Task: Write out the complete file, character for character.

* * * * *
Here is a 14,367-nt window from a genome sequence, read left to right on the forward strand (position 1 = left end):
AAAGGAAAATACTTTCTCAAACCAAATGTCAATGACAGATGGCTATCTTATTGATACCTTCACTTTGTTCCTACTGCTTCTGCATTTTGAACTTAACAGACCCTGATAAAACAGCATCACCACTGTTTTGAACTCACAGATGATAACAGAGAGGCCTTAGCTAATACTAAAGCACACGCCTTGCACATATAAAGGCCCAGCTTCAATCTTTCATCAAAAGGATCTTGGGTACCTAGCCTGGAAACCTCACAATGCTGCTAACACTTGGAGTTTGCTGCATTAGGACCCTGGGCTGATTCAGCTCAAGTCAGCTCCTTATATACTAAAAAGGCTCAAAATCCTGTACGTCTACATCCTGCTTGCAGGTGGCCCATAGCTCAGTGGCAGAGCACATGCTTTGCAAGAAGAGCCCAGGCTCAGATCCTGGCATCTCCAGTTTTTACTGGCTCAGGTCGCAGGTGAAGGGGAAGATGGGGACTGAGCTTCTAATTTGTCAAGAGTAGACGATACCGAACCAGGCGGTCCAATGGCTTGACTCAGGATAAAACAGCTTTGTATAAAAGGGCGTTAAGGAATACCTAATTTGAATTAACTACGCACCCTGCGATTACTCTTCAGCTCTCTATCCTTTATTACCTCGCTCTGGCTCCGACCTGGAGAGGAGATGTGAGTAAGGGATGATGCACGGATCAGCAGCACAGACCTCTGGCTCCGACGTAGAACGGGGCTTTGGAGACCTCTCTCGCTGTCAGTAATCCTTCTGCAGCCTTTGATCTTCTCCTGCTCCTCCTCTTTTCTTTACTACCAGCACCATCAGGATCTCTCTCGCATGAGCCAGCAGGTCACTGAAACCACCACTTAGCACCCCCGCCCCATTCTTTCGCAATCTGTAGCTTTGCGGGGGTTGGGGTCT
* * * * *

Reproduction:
Here is a 14,367-nt window from a genome sequence, read left to right on the forward strand (position 1 = left end):
AAAGGAAAATACTTTCTCAAACCAAATGTCAATGACAGATGGCTATCTTATTGATACCTTCACTTTGTTCCTACTGCTTCTGCATTTTGAACTTAACAGACCCTGATAAAACAGCATCACCACTGTTTTGAACTCACAGATGATAACAGAGAGGCCTTAGCTAATACTAAAGCACACGCCTTGCACATATAAAGGCCCAGCTTCAATCTTTCATCAAAAGGATCTTGGGTACCTAGCCTGGAAACCTCACAATGCTGCTAACACTTGGAGTTTGCTGCATTAGGACCCTGGGCTGATTCAGCTCAAGTCAGCTCCTTATATACTAAAAAGGCTCAAAATCCTGTACGTCTACATCCTGCTTGCAGGTGGCCCATAGCTCAGTGGCAGAGCACATGCTTTGCAAGAAGAGCCCAGGCTCAGATCCTGGCATCTCCAGTTTTTACTGGCTCAGGTCGCAGGTGAAGGGGAAGATGGGGACTGAGCTTCTAATTTGTCAAGAGTAGACGATACCGAACCAGGCGGTCCAATGGCTTGACTCAGGATAAAACAGCTTTGTATAAAAGGGCGTTAAGGAATACCTAATTTGAATTAACTACGCACCCTGCGATTACTCTTCAGCTCTCTATCCTTTATTACCTCGCTCTGGCTCCGACCTGGAGAGGAGATGTGAGTAAGGGATGATGCACGGATCAGCAGCACAGACCTCTGGCTCCGACGTAGAACGGGGCTTTGGAGACCTCTCTCGCTGTCAGTAATCCTTCTGCAGCCTTTGATCTTCTCCTGCTCCTCCTCTTTTCTTTACTACCAGCACCATCAGGATCTCTCTCGCATGAGCCAGCAGGTCACTGAAACCACCACTTAGCACCCCCGCCCCATTCTTTCGCAATCTGTAGCTTTGCGGGGGTTGGGGTCT